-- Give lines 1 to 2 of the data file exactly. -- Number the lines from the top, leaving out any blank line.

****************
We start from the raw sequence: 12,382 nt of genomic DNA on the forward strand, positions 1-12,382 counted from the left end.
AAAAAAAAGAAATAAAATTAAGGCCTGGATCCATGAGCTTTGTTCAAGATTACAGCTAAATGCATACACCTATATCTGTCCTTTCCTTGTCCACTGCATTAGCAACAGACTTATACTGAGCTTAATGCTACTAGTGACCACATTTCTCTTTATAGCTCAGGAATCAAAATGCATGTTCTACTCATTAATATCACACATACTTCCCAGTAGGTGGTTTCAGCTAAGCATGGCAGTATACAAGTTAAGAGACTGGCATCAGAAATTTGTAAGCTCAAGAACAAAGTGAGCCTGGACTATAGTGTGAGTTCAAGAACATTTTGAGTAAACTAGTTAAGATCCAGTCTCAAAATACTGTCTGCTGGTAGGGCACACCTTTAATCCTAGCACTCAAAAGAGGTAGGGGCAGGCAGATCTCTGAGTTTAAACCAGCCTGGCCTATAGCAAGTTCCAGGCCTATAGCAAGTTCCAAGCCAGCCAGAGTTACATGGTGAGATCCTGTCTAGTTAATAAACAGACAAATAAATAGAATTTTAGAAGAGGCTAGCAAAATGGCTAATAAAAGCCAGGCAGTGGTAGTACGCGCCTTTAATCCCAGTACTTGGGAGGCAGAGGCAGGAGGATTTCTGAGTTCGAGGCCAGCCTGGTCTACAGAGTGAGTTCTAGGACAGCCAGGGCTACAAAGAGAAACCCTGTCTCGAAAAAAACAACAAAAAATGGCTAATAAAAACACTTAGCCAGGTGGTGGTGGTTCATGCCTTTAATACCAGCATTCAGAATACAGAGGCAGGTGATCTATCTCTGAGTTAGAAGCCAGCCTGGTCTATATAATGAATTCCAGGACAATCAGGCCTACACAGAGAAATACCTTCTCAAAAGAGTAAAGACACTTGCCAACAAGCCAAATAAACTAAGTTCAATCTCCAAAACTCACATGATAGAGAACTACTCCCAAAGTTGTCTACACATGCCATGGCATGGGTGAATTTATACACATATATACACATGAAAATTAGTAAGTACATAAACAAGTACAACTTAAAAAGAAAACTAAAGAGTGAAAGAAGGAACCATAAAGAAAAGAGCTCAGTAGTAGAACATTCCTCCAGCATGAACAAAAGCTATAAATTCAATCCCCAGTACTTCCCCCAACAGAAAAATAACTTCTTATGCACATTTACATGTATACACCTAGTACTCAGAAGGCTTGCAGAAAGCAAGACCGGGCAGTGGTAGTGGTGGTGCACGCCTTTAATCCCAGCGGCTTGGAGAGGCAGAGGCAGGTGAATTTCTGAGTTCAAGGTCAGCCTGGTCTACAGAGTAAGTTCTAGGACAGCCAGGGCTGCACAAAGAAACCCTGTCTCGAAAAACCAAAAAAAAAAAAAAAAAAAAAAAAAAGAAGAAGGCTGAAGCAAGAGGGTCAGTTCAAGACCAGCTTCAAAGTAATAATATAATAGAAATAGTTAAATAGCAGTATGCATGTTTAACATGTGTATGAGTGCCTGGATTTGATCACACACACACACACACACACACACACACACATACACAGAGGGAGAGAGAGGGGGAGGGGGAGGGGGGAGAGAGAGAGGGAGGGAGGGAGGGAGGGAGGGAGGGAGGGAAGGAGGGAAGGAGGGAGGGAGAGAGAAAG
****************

We start from the raw sequence: 12,382 nt of genomic DNA on the forward strand, positions 1-12,382 counted from the left end.
AAAAAAAAGAAATAAAATTAAGGCCTGGATCCATGAGCTTTGTTCAAGATTACAGCTAAATGCATACACCTATATCTGTCCTTTCCTTGTCCACTGCATTAGCAACAGACTTATACTGAGCTTAATGCTACTAGTGACCACATTTCTCTTTATAGCTCAGGAATCAAAATGCATGTTCTACTCATTAATATCACACATACTTCCCAGTAGGTGGTTTCAGCTAAGCATGGCAGTATACAAGTTAAGAGACTGGCATCAGAAATTTGTAAGCTCAAGAACAAAGTGAGCCTGGACTATAGTGTGAGTTCAAGAACATTTTGAGTAAACTAGTTAAGATCCAGTCTCAAAATACTGTCTGCTGGTAGGGCACACCTTTAATCCTAGCACTCAAAAGAGGTAGGGGCAGGCAGATCTCTGAGTTTAAACCAGCCTGGCCTATAGCAAGTTCCAGGCCTATAGCAAGTTCCAAGCCAGCCAGAGTTACATGGTGAGATCCTGTCTAGTTAATAAACAGACAAATAAATAGAATTTTAGAAGAGGCTAGCAAAATGGCTAATAAAAGCCAGGCAGTGGTAGTACGCGCCTTTAATCCCAGTACTTGGGAGGCAGAGGCAGGAGGATTTCTGAGTTCGAGGCCAGCCTGGTCTACAGAGTGAGTTCTAGGACAGCCAGGGCTACAAAGAGAAACCCTGTCTCGAAAAAAACAACAAAAAATGGCTAATAAAAACACTTAGCCAGGTGGTGGTGGTTCATGCCTTTAATACCAGCATTCAGAATACAGAGGCAGGTGATCTATCTCTGAGTTAGAAGCCAGCCTGGTCTATATAATGAATTCCAGGACAATCAGGCCTACACAGAGAAATACCTTCTCAAAAGAGTAAAGACACTTGCCAACAAGCCAAATAAACTAAGTTCAATCTCCAAAACTCACATGATAGAGAACTACTCCCAAAGTTGTCTACACATGCCATGGCATGGGTGAATTTATACACATATATACACATGAAAATTAGTAAGTACATAAACAAGTACAACTTAAAAAGAAAACTAAAGAGTGAAAGAAGGAACCATAAAGAAAAGAGCTCAGTAGTAGAACATTCCTCCAGCATGAACAAAAGCTATAAATTCAATCCCCAGTACTTCCCCCAACAGAAAAATAACTTCTTATGCACATTTACATGTATACACCTAGTACTCAGAAGGCTTGCAGAAAGCAAGACCGGGCAGTGGTAGTGGTGGTGCACGCCTTTAATCCCAGCGGCTTGGAGAGGCAGAGGCAGGTGAATTTCTGAGTTCAAGGTCAGCCTGGTCTACAGAGTAAGTTCTAGGACAGCCAGGGCTGCACAAAGAAACCCTGTCTCGAAAAACCAAAAAAAAAAAAAAAAAAAAAAAAAAGAAGAAGGCTGAAGCAAGAGGGTCAGTTCAAGACCAGCTTCAAAGTAATAATATAATAGAAATAGTTAAATAGCAGTATGCATGTTTAACATGTGTATGAGTGCCTGGATTTGATCACACACACACACACACACACACACACACACATACACAGAGGGAGAGAGAGGGGGAGGGGGAGGGGGGAGAGAGAGAGGGAGGGAGGGAGGGAGGGAGGGAGGGAGGGAAGGAGGGAAGGAGGGAGGGAGAGAGAAAG